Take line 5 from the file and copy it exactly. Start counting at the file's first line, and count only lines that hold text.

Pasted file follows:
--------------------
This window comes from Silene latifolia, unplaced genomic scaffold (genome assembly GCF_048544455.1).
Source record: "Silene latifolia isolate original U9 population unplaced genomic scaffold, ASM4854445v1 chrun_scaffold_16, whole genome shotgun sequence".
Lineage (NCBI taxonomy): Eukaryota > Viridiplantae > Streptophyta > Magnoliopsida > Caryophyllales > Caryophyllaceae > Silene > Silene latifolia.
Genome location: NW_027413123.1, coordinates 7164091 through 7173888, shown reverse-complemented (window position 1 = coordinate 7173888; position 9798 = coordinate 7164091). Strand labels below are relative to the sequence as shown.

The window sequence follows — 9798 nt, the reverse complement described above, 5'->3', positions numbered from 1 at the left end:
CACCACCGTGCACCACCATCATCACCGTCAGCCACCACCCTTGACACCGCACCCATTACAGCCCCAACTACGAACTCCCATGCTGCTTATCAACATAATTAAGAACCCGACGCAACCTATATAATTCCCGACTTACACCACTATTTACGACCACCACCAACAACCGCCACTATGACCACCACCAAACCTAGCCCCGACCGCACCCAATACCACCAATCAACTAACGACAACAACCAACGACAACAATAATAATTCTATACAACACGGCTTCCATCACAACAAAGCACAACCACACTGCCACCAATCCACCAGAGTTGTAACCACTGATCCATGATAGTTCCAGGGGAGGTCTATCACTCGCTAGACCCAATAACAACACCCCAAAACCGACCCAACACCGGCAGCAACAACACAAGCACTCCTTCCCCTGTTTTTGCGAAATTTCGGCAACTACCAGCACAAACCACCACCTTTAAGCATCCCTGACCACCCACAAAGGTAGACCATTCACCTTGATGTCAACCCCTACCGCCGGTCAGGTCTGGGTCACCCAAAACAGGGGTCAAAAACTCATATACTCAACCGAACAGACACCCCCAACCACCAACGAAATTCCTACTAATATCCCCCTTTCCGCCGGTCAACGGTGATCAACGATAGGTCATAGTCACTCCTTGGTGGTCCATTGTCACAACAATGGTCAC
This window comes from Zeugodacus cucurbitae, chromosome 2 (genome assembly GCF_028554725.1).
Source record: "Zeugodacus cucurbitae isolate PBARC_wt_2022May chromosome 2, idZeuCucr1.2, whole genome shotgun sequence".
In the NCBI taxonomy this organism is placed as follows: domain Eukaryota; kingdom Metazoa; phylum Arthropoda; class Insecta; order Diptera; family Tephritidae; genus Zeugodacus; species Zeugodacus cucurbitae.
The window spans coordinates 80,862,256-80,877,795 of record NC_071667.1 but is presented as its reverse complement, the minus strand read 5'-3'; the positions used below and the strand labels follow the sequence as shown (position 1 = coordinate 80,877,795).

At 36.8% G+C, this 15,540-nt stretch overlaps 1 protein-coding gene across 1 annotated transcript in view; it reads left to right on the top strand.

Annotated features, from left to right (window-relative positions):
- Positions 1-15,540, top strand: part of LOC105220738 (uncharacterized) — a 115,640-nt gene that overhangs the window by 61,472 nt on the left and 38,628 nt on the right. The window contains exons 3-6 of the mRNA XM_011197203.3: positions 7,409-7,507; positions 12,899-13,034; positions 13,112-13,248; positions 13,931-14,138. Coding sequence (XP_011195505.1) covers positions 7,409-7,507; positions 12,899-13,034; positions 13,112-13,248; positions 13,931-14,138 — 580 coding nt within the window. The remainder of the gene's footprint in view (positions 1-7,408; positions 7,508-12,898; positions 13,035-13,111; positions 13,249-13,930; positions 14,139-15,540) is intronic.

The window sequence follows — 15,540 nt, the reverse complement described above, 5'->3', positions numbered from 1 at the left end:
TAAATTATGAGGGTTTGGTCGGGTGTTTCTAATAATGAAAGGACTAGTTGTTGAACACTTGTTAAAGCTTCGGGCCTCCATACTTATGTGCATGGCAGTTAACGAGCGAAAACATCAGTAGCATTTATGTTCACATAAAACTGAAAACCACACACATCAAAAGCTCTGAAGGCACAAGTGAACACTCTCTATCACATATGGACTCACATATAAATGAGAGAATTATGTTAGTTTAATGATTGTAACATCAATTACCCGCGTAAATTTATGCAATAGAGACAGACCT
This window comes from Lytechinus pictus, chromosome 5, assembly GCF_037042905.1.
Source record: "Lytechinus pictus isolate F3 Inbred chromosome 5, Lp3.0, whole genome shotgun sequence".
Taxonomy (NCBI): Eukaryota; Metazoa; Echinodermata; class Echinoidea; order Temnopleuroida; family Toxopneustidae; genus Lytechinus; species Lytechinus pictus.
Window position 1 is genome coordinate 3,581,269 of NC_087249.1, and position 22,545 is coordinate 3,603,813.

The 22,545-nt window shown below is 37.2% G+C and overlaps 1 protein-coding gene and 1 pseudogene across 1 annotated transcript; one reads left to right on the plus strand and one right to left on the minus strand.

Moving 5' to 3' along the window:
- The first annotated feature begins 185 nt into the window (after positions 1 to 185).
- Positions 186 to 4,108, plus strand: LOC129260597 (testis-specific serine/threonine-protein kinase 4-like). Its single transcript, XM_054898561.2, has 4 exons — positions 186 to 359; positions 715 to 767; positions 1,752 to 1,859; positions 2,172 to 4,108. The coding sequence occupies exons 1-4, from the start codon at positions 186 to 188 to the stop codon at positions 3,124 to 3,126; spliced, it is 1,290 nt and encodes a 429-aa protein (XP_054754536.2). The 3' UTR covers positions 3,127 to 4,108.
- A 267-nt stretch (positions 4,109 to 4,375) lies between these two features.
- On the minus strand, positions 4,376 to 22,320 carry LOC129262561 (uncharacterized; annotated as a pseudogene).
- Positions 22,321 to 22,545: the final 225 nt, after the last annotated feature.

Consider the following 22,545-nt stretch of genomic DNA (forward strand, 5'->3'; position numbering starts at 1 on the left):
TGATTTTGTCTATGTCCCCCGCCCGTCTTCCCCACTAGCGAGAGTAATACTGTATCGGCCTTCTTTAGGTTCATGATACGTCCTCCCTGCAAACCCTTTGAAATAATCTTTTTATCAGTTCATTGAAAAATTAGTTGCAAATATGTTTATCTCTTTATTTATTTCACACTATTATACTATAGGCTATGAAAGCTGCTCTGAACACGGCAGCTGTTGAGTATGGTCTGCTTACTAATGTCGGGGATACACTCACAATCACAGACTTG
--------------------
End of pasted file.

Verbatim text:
The window sequence follows — 9798 nt, the reverse complement described above, 5'->3', positions numbered from 1 at the left end: